The issues of gay marriage and gay clergy are leading some Episcopal churches in Beaufort County and the state to disassociate or distance themselves from the Episcopal Church.
On Dec. 1, St. Luke's Episcopal Church on Hilton Head Island voted to remove all reference to "the Protestant Episcopal Church of the United States, the Diocese of South Carolina, and any Canons associated therewith" from its charter, according to The (Charleston) Post and Courier.
The Rev. Greg Kronz, rector of St. Luke's, declined to comment on the decision.
Earlier this year, St. Luke's, The Parish Church of St. Helena in Beaufort and the Church of the Cross in Bluffton also condemned the national church's decisions on gays in the church. Attempts to reach the rectors of The Parish Church and Church of the Cross were unsuccessful.
In a document entitled, "Where We Stand," clergy and vestries from the three churches said the national church had "overturned the sanctity of marriage between one man and one woman, and refused to abstain from the ordination of persons whose manner of life violates Christian tenets in practice for almost 2,000 years. These are actions we cannot condone."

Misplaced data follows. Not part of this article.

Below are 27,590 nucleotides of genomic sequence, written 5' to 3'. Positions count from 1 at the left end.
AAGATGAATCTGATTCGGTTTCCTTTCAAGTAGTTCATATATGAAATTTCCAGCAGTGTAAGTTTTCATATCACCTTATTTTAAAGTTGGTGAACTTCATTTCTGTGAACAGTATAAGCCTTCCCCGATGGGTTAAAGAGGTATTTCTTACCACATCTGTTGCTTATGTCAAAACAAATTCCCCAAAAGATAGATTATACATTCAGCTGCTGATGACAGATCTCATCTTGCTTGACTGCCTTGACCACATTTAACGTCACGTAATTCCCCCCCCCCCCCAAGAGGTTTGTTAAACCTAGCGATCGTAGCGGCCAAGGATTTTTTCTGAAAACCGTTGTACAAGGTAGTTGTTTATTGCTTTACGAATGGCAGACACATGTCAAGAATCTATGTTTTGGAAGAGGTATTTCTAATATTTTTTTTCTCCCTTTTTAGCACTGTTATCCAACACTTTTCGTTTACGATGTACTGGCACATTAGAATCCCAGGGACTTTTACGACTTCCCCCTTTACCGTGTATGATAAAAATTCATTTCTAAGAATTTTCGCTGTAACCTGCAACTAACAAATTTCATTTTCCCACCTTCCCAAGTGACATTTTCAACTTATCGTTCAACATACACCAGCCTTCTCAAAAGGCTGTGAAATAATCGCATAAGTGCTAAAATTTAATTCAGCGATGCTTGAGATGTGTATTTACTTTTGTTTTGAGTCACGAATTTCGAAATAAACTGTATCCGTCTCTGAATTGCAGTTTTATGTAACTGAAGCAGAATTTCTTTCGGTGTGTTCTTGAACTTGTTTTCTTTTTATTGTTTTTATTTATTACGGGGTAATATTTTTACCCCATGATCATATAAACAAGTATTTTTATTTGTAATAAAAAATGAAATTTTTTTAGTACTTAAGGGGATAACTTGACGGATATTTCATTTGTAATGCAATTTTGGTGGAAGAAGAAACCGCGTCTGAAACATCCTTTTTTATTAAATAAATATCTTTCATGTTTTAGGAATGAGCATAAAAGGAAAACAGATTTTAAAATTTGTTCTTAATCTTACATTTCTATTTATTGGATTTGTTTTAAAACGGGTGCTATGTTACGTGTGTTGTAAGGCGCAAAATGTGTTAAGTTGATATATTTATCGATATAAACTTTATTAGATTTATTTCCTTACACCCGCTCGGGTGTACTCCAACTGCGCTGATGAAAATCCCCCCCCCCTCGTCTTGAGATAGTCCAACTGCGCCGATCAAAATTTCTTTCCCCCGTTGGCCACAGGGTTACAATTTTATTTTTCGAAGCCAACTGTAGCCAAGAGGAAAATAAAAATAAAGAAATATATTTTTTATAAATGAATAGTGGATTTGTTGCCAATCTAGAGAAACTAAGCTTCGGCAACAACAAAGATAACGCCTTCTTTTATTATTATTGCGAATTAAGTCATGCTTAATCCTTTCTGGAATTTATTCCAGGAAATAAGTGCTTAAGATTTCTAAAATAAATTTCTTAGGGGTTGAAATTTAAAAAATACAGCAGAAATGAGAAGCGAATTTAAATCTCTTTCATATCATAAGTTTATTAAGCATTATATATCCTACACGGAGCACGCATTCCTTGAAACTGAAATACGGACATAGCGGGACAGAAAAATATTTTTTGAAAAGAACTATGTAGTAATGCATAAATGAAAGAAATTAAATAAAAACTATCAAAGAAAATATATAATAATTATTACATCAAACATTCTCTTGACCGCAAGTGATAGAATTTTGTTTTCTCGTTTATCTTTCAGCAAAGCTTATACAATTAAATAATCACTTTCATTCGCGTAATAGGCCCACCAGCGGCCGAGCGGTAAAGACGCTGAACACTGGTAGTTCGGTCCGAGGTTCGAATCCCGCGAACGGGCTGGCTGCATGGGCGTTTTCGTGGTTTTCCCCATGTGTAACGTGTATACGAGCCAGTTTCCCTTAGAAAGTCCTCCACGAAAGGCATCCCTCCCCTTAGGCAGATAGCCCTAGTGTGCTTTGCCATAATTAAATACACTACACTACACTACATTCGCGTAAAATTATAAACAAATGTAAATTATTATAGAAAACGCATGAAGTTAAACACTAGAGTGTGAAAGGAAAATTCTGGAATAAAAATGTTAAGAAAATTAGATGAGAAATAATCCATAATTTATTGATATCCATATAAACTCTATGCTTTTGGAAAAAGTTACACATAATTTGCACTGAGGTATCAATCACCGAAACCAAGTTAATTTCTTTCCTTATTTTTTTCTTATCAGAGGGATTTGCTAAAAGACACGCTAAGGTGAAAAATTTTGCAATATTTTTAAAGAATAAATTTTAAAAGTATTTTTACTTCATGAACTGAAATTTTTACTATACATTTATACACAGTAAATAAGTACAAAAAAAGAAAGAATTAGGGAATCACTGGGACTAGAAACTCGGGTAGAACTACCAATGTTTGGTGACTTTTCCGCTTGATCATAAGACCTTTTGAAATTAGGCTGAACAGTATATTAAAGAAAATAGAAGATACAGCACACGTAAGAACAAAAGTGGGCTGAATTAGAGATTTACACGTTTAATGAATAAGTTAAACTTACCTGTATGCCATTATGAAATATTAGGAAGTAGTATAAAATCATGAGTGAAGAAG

Not all of the Episcopal churches in Beaufort County have condemned the national church.
The Rev. Richard Lindsey, rector of All Saints Episcopal Church on Hilton Head, said his church "remains a steadfast part of the Episcopal Church."
The actions to condemn the Episcopal Church come just weeks after the Diocese of South Carolina held a special convention to vote on five resolutions, one of which calls on the bishop and standing committee "to begin withdrawing from all bodies of the Episcopal Church that have assented to actions contrary to Holy Scripture, the doctrine, discipline and worship of Christ."
The Vestry of Trinity Episcopal Church in Myrtle Beach also voted earlier this month to change its bylaws, removing reference to the Episcopal Church.
The Diocese of South Carolina oversees more than 70 parishes throughout the coastal half of the state. The Very Rev. Mark Lawrence, bishop of the diocese, wrote in an e-mail that he will remain open to counsel and conversation.